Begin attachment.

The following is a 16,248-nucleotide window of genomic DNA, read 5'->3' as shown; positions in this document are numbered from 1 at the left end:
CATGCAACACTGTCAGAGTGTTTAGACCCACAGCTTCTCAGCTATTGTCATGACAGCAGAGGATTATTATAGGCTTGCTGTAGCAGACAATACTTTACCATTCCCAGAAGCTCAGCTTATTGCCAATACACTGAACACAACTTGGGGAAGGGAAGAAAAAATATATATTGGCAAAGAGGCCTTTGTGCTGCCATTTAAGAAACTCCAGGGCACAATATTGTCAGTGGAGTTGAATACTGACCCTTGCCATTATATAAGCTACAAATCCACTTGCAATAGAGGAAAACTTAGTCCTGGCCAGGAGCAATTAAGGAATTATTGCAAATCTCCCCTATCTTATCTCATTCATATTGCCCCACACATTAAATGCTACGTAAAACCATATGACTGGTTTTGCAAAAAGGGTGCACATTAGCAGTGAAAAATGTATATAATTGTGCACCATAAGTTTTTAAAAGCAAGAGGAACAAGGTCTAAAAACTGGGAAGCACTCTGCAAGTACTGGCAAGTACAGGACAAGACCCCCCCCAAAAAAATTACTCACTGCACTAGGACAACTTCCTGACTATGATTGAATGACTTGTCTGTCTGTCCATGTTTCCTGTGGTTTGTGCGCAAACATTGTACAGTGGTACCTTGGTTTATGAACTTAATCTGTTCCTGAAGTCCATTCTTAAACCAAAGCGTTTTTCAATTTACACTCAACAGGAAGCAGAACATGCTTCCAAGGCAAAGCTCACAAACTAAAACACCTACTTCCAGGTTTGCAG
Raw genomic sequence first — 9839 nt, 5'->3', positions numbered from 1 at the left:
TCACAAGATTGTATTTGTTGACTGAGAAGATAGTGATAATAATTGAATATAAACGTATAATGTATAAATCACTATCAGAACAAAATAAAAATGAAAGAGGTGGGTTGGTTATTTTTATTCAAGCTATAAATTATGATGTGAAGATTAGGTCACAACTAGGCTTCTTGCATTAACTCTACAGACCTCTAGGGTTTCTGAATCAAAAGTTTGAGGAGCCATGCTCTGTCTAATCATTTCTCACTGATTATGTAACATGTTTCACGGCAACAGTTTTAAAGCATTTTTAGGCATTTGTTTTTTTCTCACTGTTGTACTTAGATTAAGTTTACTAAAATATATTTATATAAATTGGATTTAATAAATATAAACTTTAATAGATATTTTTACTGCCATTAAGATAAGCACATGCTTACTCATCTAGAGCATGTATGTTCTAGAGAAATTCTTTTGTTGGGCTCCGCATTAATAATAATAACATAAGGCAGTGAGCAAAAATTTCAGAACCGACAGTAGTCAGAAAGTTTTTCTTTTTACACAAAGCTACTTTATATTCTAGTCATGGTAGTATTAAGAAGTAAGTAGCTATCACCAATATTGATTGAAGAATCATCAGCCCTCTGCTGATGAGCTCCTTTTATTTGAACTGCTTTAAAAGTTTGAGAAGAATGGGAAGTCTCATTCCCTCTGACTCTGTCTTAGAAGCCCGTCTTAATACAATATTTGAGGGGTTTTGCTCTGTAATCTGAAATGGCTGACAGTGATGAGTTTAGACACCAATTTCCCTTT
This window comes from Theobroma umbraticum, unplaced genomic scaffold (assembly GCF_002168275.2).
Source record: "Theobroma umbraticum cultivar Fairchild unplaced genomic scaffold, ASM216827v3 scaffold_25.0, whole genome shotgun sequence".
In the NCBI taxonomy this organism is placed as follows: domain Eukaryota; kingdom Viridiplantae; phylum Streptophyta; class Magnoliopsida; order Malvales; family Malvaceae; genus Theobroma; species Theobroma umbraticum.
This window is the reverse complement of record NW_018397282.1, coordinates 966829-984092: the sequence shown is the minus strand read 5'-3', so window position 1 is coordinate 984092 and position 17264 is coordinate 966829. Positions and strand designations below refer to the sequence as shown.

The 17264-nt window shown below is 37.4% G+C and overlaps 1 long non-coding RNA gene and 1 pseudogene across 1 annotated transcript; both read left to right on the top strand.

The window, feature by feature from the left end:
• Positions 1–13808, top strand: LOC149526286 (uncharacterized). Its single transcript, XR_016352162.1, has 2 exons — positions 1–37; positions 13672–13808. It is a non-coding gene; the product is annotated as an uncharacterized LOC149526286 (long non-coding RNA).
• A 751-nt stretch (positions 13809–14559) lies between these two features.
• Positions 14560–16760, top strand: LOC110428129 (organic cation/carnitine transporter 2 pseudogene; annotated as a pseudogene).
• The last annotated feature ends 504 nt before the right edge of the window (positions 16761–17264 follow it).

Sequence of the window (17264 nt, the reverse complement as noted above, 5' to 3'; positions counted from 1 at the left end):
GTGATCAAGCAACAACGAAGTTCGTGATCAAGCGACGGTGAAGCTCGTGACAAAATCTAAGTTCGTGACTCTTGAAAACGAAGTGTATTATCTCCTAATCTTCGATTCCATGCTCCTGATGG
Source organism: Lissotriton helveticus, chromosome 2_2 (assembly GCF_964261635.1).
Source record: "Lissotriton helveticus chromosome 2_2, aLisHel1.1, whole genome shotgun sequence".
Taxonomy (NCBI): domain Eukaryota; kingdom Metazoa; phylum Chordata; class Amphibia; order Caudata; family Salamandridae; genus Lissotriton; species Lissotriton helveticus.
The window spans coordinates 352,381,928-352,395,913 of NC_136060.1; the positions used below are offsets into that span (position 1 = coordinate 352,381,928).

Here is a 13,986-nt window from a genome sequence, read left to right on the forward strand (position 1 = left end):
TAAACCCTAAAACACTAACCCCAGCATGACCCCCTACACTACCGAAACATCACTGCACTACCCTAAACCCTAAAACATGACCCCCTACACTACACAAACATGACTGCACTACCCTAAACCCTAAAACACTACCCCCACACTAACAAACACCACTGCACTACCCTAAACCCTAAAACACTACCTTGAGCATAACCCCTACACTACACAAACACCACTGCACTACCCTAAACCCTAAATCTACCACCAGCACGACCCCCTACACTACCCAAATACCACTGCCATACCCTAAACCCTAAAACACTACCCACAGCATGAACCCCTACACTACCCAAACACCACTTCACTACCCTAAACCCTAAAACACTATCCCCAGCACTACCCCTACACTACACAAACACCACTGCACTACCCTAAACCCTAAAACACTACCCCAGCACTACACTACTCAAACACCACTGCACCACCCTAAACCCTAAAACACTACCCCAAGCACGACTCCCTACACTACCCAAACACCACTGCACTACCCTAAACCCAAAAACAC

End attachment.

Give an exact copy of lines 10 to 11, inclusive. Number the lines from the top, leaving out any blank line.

The window, feature by feature from the left end:
• Positions 1–13808, top strand: LOC149526286 (uncharacterized). Its single transcript, XR_016352162.1, has 2 exons — positions 1–37; positions 13672–13808. It is a non-coding gene; the product is annotated as an uncharacterized LOC149526286 (long non-coding RNA).